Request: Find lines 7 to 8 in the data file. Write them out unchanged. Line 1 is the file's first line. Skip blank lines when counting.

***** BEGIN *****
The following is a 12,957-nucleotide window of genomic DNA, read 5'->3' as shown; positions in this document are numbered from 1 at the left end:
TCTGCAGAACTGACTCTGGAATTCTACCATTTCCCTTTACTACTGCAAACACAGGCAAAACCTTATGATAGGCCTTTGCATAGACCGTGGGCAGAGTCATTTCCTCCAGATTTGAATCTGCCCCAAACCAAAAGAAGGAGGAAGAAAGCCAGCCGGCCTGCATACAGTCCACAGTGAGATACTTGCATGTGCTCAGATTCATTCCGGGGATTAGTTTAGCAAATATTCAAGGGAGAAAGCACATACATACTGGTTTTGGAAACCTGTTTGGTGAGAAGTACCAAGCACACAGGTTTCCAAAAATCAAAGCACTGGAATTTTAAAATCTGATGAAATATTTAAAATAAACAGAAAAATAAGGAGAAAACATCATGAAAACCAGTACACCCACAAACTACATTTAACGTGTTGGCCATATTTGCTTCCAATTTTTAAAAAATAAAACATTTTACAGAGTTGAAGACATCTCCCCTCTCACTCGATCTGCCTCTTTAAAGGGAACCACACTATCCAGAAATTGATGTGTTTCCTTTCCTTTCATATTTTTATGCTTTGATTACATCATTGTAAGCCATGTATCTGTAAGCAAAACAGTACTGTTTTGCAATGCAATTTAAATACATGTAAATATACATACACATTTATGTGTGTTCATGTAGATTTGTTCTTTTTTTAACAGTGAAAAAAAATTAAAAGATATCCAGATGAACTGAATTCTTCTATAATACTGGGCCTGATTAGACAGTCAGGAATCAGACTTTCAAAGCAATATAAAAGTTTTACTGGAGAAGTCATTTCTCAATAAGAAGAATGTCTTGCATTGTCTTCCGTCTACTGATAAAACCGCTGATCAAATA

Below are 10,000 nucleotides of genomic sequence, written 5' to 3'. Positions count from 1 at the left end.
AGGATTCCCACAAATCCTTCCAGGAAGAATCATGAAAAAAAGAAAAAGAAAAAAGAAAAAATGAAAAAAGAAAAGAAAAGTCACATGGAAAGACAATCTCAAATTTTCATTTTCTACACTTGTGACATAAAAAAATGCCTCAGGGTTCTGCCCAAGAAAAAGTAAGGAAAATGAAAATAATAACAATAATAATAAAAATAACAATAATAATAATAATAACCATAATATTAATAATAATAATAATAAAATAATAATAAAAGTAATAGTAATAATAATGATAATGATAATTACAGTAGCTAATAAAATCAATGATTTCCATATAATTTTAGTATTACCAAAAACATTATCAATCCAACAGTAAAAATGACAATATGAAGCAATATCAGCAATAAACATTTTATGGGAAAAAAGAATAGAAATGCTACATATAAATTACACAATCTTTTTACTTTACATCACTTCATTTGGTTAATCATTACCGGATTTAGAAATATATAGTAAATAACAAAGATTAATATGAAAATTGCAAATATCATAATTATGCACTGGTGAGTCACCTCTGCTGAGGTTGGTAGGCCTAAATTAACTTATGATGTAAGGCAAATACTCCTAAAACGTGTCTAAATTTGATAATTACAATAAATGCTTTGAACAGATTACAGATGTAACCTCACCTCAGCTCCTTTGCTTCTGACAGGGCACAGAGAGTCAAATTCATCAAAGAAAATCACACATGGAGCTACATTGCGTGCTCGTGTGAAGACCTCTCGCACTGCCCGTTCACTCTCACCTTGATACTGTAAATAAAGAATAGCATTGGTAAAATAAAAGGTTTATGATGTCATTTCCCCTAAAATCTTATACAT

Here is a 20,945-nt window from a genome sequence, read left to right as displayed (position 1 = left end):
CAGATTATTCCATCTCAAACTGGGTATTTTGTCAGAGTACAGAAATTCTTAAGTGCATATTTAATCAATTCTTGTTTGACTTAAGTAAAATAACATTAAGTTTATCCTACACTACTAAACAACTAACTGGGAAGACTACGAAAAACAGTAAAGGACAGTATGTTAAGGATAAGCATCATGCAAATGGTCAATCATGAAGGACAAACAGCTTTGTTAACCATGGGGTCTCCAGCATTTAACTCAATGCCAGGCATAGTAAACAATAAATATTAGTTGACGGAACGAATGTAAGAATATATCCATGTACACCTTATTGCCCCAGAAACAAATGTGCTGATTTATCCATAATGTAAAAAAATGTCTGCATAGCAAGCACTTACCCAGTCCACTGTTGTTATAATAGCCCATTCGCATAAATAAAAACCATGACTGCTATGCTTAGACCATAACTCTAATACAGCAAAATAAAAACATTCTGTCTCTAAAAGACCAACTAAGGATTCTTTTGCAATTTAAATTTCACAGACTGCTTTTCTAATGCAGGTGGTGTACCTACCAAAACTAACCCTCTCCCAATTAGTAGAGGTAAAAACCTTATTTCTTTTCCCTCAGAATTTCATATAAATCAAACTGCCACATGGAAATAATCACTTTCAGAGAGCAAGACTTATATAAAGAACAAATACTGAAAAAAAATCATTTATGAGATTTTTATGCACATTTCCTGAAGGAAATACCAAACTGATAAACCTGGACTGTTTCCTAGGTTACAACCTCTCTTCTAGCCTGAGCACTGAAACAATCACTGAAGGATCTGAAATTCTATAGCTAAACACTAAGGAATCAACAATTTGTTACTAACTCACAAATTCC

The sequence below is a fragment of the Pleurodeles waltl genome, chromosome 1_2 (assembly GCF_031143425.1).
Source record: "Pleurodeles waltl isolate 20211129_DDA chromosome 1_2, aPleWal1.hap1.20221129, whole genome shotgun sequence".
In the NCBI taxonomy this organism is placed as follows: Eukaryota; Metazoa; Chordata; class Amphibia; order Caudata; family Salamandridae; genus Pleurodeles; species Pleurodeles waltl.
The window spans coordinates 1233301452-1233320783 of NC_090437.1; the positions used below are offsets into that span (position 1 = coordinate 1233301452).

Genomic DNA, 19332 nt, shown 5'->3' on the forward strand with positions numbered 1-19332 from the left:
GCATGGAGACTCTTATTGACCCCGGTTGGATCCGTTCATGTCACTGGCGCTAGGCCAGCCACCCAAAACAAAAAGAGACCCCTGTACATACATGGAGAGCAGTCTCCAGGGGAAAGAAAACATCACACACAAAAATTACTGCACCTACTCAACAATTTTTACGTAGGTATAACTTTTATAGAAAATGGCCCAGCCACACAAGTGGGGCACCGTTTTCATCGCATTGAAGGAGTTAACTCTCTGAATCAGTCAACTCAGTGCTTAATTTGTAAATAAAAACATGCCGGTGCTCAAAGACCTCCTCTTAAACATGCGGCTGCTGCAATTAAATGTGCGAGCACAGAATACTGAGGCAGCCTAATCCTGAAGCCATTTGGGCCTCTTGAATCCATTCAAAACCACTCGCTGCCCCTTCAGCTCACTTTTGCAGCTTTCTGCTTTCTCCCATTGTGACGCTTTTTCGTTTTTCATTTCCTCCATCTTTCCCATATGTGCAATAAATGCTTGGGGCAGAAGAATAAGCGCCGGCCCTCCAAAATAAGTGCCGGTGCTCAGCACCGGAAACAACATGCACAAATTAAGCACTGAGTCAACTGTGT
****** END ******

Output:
The sequence below is a fragment of the Pleurodeles waltl genome, chromosome 1_2 (assembly GCF_031143425.1).
Source record: "Pleurodeles waltl isolate 20211129_DDA chromosome 1_2, aPleWal1.hap1.20221129, whole genome shotgun sequence".